The city of Detroit lost its investment-grade credit rating from S&P Tuesday night, slipping to BB after just barely hanging on to a halfway decent rating for the past two decades. New York is not Detroit. But since one of Detroit’s major problems was that it couldn’t politically and psychologically adapt to the long-term changes and failures of its major industry, automobiles, New York can learn a lesson as its major industry possibly goes through a similar long-term local contraction.

Detroit joins New Orleans, Scranton, Littlefield (TX), and East Chicago (IN) in the junk-grade bond category, according to the Free Press.

The downgrade will make it more difficult for Detroit to raise bonds (obviously), because pension funds, insurance companies, and the like often can’t put money in speculative-grade debt. It could also have a ripple effect in the rest of the muni market, as muni mutual funds and other large-scale investors wonder what other cities are on the brink of becoming “fallen angels.”

S&P cut Detroit because, it said, of “the city’s inability to regain structural balance” in its budget. “Additional rating factors include Detroit’s ongoing reliance on the… automobile industry … and a high debt burden that places fixed-cost pressure on operations.”

Plus, truthfully, Detroit isn’t very good at budgeting, seeming not to know how much money it has at any given time.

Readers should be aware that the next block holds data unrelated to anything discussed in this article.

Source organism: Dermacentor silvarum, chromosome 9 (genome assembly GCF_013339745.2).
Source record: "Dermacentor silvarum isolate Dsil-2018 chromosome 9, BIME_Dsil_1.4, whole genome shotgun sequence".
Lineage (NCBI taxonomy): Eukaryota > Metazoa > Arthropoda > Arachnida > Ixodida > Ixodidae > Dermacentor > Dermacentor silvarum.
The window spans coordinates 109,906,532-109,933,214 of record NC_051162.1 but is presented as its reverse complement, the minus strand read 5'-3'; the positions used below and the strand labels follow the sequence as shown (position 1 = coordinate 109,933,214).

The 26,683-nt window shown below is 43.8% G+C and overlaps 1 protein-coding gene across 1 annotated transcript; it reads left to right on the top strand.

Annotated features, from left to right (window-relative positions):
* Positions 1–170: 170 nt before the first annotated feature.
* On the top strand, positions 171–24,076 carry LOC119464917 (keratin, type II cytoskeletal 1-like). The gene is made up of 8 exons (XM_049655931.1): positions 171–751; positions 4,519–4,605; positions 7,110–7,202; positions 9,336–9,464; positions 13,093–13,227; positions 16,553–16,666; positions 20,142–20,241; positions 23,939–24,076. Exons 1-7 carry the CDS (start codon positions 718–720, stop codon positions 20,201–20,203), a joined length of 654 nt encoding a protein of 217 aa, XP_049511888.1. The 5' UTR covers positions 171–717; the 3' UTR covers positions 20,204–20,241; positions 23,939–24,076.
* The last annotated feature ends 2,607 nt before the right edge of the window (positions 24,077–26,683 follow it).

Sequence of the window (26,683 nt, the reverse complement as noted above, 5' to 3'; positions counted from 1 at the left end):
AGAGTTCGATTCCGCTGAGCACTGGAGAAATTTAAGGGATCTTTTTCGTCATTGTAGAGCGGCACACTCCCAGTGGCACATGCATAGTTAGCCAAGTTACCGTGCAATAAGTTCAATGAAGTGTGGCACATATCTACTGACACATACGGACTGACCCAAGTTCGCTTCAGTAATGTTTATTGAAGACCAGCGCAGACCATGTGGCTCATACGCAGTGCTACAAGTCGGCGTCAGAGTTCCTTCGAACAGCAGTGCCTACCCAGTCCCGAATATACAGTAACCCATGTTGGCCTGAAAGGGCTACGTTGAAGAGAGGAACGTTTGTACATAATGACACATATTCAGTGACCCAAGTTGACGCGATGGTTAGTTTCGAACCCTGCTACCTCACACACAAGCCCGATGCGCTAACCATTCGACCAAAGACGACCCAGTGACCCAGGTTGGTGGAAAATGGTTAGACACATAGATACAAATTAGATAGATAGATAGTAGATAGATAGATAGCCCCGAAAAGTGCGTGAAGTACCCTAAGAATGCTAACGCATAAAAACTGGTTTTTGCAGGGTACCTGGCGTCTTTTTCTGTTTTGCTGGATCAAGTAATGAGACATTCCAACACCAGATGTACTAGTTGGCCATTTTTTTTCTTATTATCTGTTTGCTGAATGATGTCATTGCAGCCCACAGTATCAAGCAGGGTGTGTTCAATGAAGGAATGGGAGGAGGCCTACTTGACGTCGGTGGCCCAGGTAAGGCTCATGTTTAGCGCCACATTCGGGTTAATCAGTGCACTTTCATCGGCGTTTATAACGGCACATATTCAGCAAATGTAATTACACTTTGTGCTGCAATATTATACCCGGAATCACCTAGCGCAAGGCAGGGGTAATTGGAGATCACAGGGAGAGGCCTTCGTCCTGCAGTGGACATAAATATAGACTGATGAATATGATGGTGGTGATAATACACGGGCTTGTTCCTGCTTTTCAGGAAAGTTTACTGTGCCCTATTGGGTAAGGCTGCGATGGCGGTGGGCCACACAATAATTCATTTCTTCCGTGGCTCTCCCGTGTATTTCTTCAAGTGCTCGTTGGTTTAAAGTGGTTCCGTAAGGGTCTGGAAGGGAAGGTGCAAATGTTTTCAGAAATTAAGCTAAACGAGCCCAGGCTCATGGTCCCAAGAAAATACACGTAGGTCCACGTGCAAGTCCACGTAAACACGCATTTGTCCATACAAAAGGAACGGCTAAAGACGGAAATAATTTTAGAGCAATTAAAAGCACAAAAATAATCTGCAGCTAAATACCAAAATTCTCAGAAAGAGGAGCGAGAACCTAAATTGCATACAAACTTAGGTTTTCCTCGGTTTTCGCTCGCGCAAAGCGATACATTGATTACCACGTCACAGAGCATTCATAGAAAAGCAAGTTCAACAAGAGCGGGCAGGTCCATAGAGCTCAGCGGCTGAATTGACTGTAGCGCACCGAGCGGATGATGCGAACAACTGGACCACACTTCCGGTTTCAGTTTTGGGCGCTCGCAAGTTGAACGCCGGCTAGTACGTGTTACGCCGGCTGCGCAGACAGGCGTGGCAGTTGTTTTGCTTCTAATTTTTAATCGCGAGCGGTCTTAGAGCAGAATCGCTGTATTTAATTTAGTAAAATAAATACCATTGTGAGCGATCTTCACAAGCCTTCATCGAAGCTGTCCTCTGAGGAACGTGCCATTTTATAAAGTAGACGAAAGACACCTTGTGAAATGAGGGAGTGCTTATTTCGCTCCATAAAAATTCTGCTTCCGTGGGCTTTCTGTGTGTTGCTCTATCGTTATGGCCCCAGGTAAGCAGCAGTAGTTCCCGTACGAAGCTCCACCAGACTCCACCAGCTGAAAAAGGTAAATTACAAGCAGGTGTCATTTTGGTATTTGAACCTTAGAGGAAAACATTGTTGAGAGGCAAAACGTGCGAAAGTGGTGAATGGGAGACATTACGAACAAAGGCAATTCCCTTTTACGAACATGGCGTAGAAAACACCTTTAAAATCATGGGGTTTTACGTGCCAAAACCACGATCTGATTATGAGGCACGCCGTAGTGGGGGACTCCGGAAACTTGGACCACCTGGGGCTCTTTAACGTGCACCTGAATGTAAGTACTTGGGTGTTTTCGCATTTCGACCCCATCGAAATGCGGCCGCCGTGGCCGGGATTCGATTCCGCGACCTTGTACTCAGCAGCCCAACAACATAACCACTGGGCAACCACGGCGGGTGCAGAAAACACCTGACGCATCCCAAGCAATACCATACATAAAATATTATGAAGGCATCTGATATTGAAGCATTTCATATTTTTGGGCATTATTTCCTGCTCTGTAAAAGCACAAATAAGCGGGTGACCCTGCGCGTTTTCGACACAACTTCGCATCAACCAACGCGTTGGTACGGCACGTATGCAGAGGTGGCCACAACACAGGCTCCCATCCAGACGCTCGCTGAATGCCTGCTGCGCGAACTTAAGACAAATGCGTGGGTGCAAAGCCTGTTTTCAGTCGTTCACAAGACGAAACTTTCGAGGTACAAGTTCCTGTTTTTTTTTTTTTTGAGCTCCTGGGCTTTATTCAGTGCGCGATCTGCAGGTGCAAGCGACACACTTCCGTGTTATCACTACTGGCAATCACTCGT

New York City, thankfully, doesn’t have this particular problem, largely due to reforms that the state made it implement in the last fiscal crisis, in the Seventies.

New York could, however, have one thing dangerously in common with Detroit.

Over three decades, Detroit never could muster the political will or competence to restructure its city budget to deal with a reality in which the Midwest wasn’t the capital of American auto manufacturing. Carmaking changed — and Detroit never did, not even realizing the change until it was too late.

New York, over the next decade or so, may face the same economic challenge Detroit faced starting 30 years ago.

Wall Street, New York’s main private industry, could be changing, not just temporarily, but forever. The financial sector may not return to its size and profitability of the bubble-era mid-2000s.

And neither New York nor London is guaranteed to be a world financial capital, because smaller markets from Asia to Africa to Eastern Europe now possess the capacity to create their own domestic financial markets when the general financial world begins its slow recovery.

Over the past 18 months, New York — while it has operationally competent enough people in government — hasn’t shown the political courage necessary to deal with a challenge of this magnitude.

If it chooses to continue to punt, raising taxes and cutting quality-of-life spending, it will lose the middle class that supports competent leadership.

Then, it really will have a problem from which it’s much more difficult to recover, as Detroit and New Orleans have shown.

This erosion could happen so slowly that we barely notice it until it’s too late. Or it could happen lightning-fast, just as the global manufacturing and services sector have lost business lightning-fast in the past six months as the world economy reversed itself.

Things change — and government shouldn’t be complacent about its ability to deal with the changes after they’ve reached a certain point of no return.

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